Latin Name—Glycine max
Soy, a plant in the pea family, has been common in Asian diets for thousands of years. It is found in modern American diets as a food or food additive.
Soybeans, the high-protein seeds of the soy plant, contain isoflavones—compounds similar to the female hormone estrogen. Soy is available in dietary supplements, in forms such as tablets and capsules. Soy supplements may contain isoflavones or soy protein or both.
Soybeans can be cooked and eaten or used to make tofu, soy milk, and other foods. Also, soy is sometimes used as an additive in various processed foods, including baked goods, cheese, and pasta.
The following highlights information about soy when used by adults.
Research on Benefits of Soy
- Research suggests that daily intake of soy protein may slightly lower levels of LDL ("bad") cholesterol.
- Some studies suggest that soy isoflavone supplements may reduce hot flashes in women after menopause. However, the results have been inconsistent.
- There is not enough scientific evidence to determine whether soy supplements are effective for any other health uses.
- The National Center for Complementary and Alternative Medicine (NCCAM) supports studies on soy, including its effects in cardiovascular disease and breast cancer, and on menopause-related symptoms and bone loss.
Side Effects and Cautions Summary
- Minor stomach and bowel problems such as nausea, bloating, and constipation are possible.
- Allergic reactions such as breathing problems and rash can occur in rare cases.
- The safety of long-term use of soy isoflavones has not been established. Evidence is mixed on whether using isoflavone supplements over time can increase the risk of endometrial hyperplasia (a thickening of the lining of the uterus that can lead to cancer).
- Soy’s possible role in breast cancer risk is uncertain. Until more is known about soy’s effect on estrogen levels, women who have or who are at increased risk of developing breast cancer or other hormone-sensitive conditions (such as ovarian or uterine cancer) should be particularly careful about using soy and should discuss it with their health care providers.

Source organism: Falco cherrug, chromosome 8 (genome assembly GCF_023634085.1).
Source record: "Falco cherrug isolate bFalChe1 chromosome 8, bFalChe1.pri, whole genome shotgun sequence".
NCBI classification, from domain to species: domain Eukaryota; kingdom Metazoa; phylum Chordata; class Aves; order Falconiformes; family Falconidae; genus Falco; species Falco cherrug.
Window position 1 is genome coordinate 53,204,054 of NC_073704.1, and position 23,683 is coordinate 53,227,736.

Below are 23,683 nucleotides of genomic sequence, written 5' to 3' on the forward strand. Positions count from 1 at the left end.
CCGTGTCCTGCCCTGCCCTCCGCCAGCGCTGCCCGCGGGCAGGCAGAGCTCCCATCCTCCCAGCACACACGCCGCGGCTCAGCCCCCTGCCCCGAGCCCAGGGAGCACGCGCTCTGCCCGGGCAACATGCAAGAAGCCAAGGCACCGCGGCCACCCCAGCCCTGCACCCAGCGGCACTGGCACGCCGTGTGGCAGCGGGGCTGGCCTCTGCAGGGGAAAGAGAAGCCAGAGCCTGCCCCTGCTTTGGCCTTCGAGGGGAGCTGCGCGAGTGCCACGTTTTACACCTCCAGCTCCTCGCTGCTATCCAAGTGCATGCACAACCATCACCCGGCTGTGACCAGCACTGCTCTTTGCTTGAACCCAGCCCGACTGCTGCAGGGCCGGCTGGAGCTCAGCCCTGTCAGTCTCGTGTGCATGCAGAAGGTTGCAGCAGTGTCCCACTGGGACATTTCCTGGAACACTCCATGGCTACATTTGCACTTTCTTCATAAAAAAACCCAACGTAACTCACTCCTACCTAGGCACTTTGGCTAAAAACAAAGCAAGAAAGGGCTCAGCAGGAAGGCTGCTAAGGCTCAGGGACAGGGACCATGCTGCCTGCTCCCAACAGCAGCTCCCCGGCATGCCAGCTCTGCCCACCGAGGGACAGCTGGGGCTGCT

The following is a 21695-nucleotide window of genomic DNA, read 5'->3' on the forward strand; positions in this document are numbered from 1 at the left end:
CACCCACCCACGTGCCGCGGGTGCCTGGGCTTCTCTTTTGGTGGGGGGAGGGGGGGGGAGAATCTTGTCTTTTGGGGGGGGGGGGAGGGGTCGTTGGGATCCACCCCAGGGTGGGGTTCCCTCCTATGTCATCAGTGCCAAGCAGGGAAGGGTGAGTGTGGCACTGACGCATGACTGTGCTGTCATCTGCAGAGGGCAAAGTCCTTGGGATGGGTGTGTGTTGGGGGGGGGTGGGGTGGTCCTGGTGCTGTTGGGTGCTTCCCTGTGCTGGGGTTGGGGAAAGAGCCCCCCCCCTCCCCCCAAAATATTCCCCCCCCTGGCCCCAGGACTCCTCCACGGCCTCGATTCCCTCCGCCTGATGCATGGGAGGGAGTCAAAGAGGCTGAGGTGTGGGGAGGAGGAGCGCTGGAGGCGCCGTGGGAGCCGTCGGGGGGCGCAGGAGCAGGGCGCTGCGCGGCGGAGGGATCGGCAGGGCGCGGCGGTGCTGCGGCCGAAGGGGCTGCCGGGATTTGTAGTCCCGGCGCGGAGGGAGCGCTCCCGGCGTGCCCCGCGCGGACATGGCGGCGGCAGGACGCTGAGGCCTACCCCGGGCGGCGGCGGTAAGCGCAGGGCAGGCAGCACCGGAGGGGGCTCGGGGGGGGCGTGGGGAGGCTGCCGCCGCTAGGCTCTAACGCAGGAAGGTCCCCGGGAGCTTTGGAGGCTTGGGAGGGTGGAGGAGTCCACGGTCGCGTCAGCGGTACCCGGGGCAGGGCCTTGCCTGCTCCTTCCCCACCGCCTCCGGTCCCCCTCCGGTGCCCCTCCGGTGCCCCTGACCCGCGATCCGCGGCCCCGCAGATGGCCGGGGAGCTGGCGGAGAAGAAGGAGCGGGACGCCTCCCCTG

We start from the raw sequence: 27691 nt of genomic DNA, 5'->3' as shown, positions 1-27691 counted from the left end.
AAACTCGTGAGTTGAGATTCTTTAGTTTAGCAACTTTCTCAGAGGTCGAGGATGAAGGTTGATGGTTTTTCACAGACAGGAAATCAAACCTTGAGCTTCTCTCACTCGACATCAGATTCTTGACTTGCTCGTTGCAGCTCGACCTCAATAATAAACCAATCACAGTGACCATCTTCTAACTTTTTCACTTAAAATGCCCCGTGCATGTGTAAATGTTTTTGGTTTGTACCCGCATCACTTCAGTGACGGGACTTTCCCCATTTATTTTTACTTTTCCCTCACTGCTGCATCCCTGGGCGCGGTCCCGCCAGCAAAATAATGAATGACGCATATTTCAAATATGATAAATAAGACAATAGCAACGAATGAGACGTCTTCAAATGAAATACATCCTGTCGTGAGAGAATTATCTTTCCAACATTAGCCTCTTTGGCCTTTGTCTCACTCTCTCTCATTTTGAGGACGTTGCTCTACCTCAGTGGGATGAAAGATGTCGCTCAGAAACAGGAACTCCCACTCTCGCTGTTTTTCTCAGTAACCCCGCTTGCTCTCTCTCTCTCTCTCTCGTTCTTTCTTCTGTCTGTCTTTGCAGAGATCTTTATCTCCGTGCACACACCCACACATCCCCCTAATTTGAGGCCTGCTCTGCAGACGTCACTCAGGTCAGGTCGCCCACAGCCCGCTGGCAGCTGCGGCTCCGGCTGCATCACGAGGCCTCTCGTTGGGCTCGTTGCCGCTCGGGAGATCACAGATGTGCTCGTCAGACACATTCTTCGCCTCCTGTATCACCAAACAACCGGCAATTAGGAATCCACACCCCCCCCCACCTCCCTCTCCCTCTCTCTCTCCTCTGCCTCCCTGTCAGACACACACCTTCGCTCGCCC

- Tell your health care providers about any complementary and alternative practices you use. Give them a full picture of what you do to manage your health to help ensure coordinated and safe care. Complementary or alternative therapy should not be used in place of conventional medical care or to delay seeking that care.
- Balk E, Chung M, Chew P, et al. Effects of Soy on Health Outcomes. Evidence Report/Technology Assessment no. 126. Rockville, MD: Agency for Healthcare Research and Quality; 2005. AHRQ publication no. 05-E024-1.
- Low Dog T. Menopause: a review of botanical dietary supplements. American Journal of Medicine. 2005;118(suppl 12B):98S–108S.
- Sacks FM, Lichtenstein A, Van Horn L, et al. Soy protein, isoflavones, and cardiovascular health: an American Heart Association Science Advisory for professionals from the Nutrition Committee. Circulation. 2006;113(7):1034–1044.
- Soy. Natural Medicines Comprehensive Database Web site. Accessed at www.naturaldatabase.com on July 23, 2009.
- Soy (Glycine max [L.] Merr.). Natural Standard Database Web site. Accessed at www.naturalstandard.com on July 23, 2009.
For More Information
The NCCAM Clearinghouse provides information on CAM and NCCAM, including publications and searches of Federal databases of scientific and medical literature. The Clearinghouse does not provide medical advice, treatment recommendations, or referrals to practitioners.
Toll-free in the U.S.: 1-888-644-6226
TTY (for deaf and hard-of-hearing callers): 1-866-464-3615
Source: National Center for Complementary and Alternative Medicine, Soy Fact Sheet,
Created October 2007, Updated July 2010